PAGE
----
Some of the fastest prospects I have seen are among some of the worst football players I have covered over the years.
Recently, I had the chance to follow up with the high school coach of one of the fastest guys ever timed at Tupelo.
It turns out, despite running low 4.4s in the forty yard dash consistently, the young man amassed about 100 career rushing yards in his high school career.
He suffered a couple of ailments along the way, but his biggest issue, according to his coach, was that he was scared of contact.
They say pain makes cowards of us all, but no matter how fast a player is, he has to be tough enough to play the game of football without fear.
I say that as a caution to those who get totally wrapped up in 40 yard dash times.
As I tell the combine guys every year, we're looking for football players. We're not putting together a track team.
There is fast and then there is fast enough. We're looking for fast enough.
The testing portion of the combine provides a good barometer of player's athletic potential from a purely physical standpoint.
In my opinion, the best part of the event is the one-on-ones.
I like to see the guys compete and see them match-up with guys from around the state from different classifications without the benefit of a scouting report or coaching.
To me, these raw and unrehearsed encounters are the best measure of prospects' true potential.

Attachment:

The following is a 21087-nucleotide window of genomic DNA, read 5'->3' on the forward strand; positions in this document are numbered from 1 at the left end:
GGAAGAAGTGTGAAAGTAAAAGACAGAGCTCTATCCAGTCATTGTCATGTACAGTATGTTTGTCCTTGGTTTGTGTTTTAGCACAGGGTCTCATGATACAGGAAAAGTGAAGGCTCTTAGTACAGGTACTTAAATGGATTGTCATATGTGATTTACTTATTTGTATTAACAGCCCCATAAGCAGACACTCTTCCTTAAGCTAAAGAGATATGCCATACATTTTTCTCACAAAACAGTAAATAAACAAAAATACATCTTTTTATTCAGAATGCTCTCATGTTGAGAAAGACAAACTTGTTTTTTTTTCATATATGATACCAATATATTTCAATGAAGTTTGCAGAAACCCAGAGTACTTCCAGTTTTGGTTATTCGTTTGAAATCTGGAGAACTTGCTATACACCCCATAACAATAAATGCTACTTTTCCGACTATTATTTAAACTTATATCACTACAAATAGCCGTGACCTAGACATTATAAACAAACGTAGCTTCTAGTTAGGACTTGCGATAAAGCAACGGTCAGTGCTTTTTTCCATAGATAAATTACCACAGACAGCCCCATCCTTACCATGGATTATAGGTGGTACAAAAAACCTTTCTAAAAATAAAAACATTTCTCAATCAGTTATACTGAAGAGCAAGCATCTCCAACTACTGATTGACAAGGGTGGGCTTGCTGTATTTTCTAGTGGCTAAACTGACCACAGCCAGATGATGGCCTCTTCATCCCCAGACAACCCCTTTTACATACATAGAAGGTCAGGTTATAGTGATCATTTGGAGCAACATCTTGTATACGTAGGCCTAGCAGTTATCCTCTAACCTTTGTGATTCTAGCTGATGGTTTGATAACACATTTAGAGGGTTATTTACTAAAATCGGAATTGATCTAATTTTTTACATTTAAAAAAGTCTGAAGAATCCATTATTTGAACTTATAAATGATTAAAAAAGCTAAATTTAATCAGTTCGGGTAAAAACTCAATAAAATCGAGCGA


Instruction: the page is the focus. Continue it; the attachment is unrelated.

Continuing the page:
During the Miss-Lou combine at Copiah Academy, Brookhaven wide receiver Fred Trevillion stood out.
I have not looked up Trevillion's testing times. I will, but I don't need to see how fast he was in the short shuttle to know that he is a quality football player.
Trevillion matched up most competition reps with Oklahoma verbal commitment Tito Windham who was the fastest in the 40 that day at 4.36 and 4.37.
Windham was able to run and recover and play the ball well, but Trevillion had the size advantage on the jump ball and he used it.
Windham had nothing to prove, but attended the event anyway for fun.
His attendance provided a measuring stick for some of the lesser known prospects.
While several prospects did well, I am not sure any one elevated his stock more than Trevillion.
Last season, Trevillion played some at quarterback and receiver.
He was the leading pass catcher for Brookhaven High with 46 catches, 654 yards and ten touchdowns.
This fall, Trevillion may make the move to quarterback full time which would give him more offensive touches, but limit his time out wide at his projected position of receiver.
Combines were created for guys like Trevillion who may play out of position in high school or find themseleves tucked away in an under recruited area.
The Miss-Lou combine provided Trevillion the chance to showcase himself against other college level talent.
While most in the state of Mississippi don't know his name, they probably should.
According to one of his coaches, Trevillion has received rave reviews from college coaches during his summer camp sessions.
The talented wide out is beginning to create some buzz for himself, so his recruitment should be worth following this season.
Either you can play or you can't and Fred Trevillion can play.